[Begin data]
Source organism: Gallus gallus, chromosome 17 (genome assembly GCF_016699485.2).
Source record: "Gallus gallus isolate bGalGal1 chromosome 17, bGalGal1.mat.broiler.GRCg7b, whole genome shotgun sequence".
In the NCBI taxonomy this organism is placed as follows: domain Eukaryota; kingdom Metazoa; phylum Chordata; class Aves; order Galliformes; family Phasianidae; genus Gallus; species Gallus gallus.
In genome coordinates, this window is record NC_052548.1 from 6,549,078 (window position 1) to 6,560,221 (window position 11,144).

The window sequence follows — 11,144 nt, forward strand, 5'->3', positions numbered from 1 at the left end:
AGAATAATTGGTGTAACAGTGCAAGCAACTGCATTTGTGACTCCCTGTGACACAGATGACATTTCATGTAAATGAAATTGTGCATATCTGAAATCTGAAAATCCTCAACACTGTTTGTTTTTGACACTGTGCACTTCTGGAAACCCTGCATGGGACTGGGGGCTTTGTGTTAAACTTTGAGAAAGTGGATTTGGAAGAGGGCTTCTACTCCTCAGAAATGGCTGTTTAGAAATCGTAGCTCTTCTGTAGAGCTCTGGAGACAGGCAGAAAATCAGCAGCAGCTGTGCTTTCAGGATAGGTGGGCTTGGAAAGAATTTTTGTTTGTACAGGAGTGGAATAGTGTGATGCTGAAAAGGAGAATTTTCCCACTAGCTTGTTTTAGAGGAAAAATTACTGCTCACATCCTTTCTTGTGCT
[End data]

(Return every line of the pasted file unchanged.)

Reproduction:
Source organism: Gallus gallus, chromosome 17 (genome assembly GCF_016699485.2).
Source record: "Gallus gallus isolate bGalGal1 chromosome 17, bGalGal1.mat.broiler.GRCg7b, whole genome shotgun sequence".
In the NCBI taxonomy this organism is placed as follows: domain Eukaryota; kingdom Metazoa; phylum Chordata; class Aves; order Galliformes; family Phasianidae; genus Gallus; species Gallus gallus.
In genome coordinates, this window is record NC_052548.1 from 6,549,078 (window position 1) to 6,560,221 (window position 11,144).

The window sequence follows — 11,144 nt, forward strand, 5'->3', positions numbered from 1 at the left end:
AGAATAATTGGTGTAACAGTGCAAGCAACTGCATTTGTGACTCCCTGTGACACAGATGACATTTCATGTAAATGAAATTGTGCATATCTGAAATCTGAAAATCCTCAACACTGTTTGTTTTTGACACTGTGCACTTCTGGAAACCCTGCATGGGACTGGGGGCTTTGTGTTAAACTTTGAGAAAGTGGATTTGGAAGAGGGCTTCTACTCCTCAGAAATGGCTGTTTAGAAATCGTAGCTCTTCTGTAGAGCTCTGGAGACAGGCAGAAAATCAGCAGCAGCTGTGCTTTCAGGATAGGTGGGCTTGGAAAGAATTTTTGTTTGTACAGGAGTGGAATAGTGTGATGCTGAAAAGGAGAATTTTCCCACTAGCTTGTTTTAGAGGAAAAATTACTGCTCACATCCTTTCTTGTGCT